Four years after approving adult-use marijuana sales through a ballot measure, Maine residents expecting legal cannabis sales to begin this month will now have to wait until at least June.
News of the three-month delay comes courtesy of the latest state budget forecast. The committee behind the forecast revised the date when it expects to receive cannabis sales tax from mid-March to mid-June. So instead of projecting $2.2 million in marijuana sales tax revenue for the fiscal year ending June 30, budget forecasters now expect this figure to be around $500,000.
This means that while legal weed sales in Maine are delayed, they still anticipate strong initial sales when they finally begin, with marijuana retailers expected to bring in $5 million in the first two weeks. Although compared to Illinois, which made $3.2 million on its first day of legal cannabis sales, Maine is still some way behind.
Now, the reasons for yet more delays in the establishment of a legal adult-use cannabis market is mainly down to licensing and regulatory factors. Erik Gundersen, director of the state Office of Marijuana Policy, reported that his office had received almost 200 marijuana retailer applications, but only 80 were under serious consideration. Even if the state grants a license, the applicant must then seek local authorization. Depending on the municipality, this can take anywhere between two weeks and a year. Finally, after receiving local authorization, an applicant can then ask the Office of Marijuana Policy for a final active license.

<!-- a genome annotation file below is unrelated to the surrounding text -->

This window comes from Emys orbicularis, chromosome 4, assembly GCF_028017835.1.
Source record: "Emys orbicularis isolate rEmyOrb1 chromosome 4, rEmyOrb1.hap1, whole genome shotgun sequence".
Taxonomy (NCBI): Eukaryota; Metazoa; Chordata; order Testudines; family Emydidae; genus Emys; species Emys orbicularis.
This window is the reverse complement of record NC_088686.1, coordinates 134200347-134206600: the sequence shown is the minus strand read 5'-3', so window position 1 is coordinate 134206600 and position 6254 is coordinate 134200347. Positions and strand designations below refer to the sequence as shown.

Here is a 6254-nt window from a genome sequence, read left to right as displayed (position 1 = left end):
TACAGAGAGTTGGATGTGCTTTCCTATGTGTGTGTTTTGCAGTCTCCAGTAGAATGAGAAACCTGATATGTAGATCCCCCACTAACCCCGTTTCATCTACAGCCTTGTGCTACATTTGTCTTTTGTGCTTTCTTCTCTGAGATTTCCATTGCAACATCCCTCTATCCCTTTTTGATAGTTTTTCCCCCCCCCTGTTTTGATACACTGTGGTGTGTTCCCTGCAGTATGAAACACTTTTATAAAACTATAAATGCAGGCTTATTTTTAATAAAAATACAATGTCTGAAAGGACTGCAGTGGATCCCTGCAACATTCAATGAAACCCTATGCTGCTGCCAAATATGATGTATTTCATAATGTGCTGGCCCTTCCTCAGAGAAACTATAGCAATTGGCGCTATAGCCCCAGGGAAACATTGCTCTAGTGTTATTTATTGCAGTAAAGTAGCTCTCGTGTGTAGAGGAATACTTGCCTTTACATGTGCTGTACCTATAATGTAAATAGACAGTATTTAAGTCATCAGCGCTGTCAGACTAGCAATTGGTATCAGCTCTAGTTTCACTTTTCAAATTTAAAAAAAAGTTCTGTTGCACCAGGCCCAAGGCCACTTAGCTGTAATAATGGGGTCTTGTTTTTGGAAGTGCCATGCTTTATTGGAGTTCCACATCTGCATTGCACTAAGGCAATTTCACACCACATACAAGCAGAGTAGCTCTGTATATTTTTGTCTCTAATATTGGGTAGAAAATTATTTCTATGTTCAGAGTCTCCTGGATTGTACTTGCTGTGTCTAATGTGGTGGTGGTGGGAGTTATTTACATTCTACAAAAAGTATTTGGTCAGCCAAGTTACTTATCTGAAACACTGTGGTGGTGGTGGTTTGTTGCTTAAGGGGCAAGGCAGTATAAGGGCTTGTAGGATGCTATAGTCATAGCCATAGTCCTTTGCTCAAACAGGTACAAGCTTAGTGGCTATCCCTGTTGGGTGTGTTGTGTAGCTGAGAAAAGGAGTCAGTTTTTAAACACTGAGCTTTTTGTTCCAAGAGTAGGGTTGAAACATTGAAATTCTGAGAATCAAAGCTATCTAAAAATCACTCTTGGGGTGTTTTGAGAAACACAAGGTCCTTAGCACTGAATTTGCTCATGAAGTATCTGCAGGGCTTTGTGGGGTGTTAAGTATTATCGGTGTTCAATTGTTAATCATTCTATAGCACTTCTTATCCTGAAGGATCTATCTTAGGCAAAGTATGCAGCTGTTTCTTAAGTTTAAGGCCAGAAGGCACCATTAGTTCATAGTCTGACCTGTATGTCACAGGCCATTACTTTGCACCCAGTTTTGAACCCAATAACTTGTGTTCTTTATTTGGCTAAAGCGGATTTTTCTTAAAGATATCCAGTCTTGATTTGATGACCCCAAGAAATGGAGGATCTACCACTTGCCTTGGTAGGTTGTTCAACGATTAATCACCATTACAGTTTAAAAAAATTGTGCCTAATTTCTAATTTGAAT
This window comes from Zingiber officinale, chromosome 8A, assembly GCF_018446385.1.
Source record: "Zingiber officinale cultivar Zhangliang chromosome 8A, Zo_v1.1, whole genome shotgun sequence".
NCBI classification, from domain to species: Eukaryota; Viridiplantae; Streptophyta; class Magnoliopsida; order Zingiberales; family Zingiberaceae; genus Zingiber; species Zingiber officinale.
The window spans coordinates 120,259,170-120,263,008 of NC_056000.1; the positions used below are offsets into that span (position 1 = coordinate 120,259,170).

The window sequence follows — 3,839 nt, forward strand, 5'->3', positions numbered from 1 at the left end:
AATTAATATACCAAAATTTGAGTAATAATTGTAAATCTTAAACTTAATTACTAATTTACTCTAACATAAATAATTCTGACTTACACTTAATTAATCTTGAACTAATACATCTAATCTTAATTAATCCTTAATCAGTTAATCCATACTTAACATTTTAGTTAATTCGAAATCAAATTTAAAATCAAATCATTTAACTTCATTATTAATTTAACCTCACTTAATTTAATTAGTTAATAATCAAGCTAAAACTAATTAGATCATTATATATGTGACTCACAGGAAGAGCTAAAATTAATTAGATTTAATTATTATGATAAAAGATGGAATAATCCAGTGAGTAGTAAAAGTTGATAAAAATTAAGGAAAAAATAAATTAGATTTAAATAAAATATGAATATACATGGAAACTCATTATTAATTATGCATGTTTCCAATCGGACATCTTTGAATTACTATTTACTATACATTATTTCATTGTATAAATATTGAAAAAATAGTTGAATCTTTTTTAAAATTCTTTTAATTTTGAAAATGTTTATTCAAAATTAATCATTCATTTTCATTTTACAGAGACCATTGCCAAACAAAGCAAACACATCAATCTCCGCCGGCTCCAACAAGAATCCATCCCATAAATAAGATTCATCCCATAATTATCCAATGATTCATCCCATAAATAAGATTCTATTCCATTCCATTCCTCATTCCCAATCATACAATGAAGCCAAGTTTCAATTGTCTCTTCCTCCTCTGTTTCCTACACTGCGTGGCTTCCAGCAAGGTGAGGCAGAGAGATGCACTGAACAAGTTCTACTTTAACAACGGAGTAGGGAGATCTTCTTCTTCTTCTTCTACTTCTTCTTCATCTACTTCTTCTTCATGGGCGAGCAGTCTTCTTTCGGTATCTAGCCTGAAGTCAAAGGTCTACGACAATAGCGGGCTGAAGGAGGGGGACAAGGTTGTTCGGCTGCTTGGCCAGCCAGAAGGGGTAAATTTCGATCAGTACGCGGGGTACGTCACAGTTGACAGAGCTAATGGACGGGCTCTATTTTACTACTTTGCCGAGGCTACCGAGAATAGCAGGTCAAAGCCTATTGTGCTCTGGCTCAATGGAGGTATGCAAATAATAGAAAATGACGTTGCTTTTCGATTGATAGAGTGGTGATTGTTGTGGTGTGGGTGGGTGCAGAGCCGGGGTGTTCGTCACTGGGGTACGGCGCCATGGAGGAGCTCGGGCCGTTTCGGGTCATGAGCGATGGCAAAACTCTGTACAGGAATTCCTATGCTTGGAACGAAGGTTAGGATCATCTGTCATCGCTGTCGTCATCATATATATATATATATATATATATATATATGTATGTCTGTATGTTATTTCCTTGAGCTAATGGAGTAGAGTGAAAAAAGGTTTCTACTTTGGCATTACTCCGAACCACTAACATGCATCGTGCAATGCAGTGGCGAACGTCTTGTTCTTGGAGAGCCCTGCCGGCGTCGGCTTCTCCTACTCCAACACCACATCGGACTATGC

The problem here though is that Maine will only issue these licenses once there is an operational testing lab in the state. In itself, such a lab requires licenses and certifications to administer the health, safety and potency requirements set by Maine state law. Gundersen revealed that four labs are under consideration at the moment, but only one is anywhere close to being fully licensed. That lab is Nelson Analytical, which is awaiting approval from Kennebunk municipality sometime in April before it is authorized to carry out tests. Gundersen expects the other three labs to be ready by the end of the summer.
Gundersen also revealed the state cannabis regulator’s intention to ensure there are enough licensed marijuana retailers before beginning legal sales, so as to avoid huge lines and empty shelves at one or two shops.
“[That] will allow product to go through the mandatory testing regime, go through the manufacturing process and allow retail stores to fully stock their shelves with a wide array of products,” he said. “Hopefully, [we’ll] get enough products into the system to withstand the first day, the first weekend, the first week of demand so we don’t have a shortage like we’ve seen in other states.”
Given that some municipalities may take a year to approve a license for marijuana retailers, attempting to coordinate all weed shops in Maine to open on the same day may well lead to yet more delays. And after four years of waiting, the patience of many Maine residents must be wearing thin.